The Great Schism ensured Russia’s isolation from Europe through most of the second millennium. This barrier was breached by Peter the Great and the post-Petrine period of the eighteenth century witnessed the novelty of artistic and intellectual collaboration between Russia and Europe for the first time. The Western intellectual march through Romanticism, Realism, Symbolism, Futurism and Modernism all found and met their equivalents, mutatis mutandis, in Russia. Romanticism, the torchbearer of the tectonic change in poetics, found expression in Russia through Pushkin and his Pleiad. He established Russian literature’s universal credentials, flagged her as a tour de force and set the tone for the explosion of talent that was to come.

Pushkin on the Crimea by Aivazovsky

‘Pushkin on the Crimea’ ~ Ivan Aivazovsky, Tretyakov Gallery, Moscow

One of my beloved father’s good friends is a chronicler of Russian literature who has been much feted in Russia, through both the Soviet and the post-perestroika periods, for her scholarly work on Pushkin. For Russians, the grand-seigneur of their literature is Alexander Pushkin³. He reigns supreme there, towering above the elsewhere more well-read giants of Russian literature — Dostoevsky, Tolstoy, Turgenev, Akhmatova, Sholokhov and many others more. The closest approximation we have to him, in India, is Tagore.

It is widely acknowledged that his literary endurance stems from his efforts with making the Russian language accessible to both readers and writers. He disassembled its formal constraints, colloquialized verse and facilitated its widespread adoption. At the same time, in the tradition of the Romantics, he liberated the subject matter of poetry. He expanded its scope — to all things, material and immaterial — and, in so doing, unlocked its potential as a medium for the expression of human sentiment and experience.

Pushkin’s benchmark status derives both from his prodigious and unparalleled talent with verse and from these innovations with prosody. But, alas! He died young (he was merely thirty-seven when he died in a duel that he instigated) and, after him, Russian history underwent a great many upheavals.


Poetry and literature were both subject to severe repressions in the Post-Pushkin era; first under the monarchy in the nineteenth century and then under Communism through the span of the twentieth century until Perestroika. The nature of the repressions under both regimes was differently experienced. The golden ages of both poetry and prose are located in the nineteenth century when Russia was ruled by the Romanovs. The restrictions on literary expression under the monarchy was a pale shadow of the horrors that writers and artists were subject to under Communist rule. A great many defected; many others were deported en masse and still many others were hauled away to the Gulag where they died or disappeared. The history of twentieth century literature is largely as response to this violent repression. All its forms — the compromised literature of the regime, the subversive response that providentially escaped or the reactionary émigré literature — emerged from under the cloud of Communism with little opportunity for escape into the realm of non-utilitarian art.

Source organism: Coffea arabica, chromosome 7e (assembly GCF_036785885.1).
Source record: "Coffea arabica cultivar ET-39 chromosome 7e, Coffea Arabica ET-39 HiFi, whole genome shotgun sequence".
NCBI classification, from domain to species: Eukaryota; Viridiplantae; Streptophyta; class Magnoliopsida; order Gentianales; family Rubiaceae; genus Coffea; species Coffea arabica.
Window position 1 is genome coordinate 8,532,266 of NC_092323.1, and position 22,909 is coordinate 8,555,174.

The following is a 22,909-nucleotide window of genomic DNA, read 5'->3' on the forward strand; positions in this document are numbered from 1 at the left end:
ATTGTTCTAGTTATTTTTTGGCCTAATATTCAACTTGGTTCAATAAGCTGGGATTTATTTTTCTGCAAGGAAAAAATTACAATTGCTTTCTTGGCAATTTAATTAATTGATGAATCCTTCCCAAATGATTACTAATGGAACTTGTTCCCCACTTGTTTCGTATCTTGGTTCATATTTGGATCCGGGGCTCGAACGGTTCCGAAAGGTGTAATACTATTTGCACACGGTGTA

But this period stands out for the renascence of poetry after its decline in the golden age of prose that was the second half of the nineteenth century. Further, the revival was marked by a modernist movement which disavowed free verse and reverted to lyricism to keep traditional rhyme and metre intact. This reversal (the reinstatement of prosody and the oral tradition) was a conscious ‘subversive’ act of poets to escape the scrutiny of the commissars and to keep creative independence alive⁴.

Golden age poets

Krylov, Pushkin, Zhukovsky and Gnedich in “Summer Garden” ~ Grigory Chernetsov, Tretyakov Gallery, Moscow

The poetry-prose carousel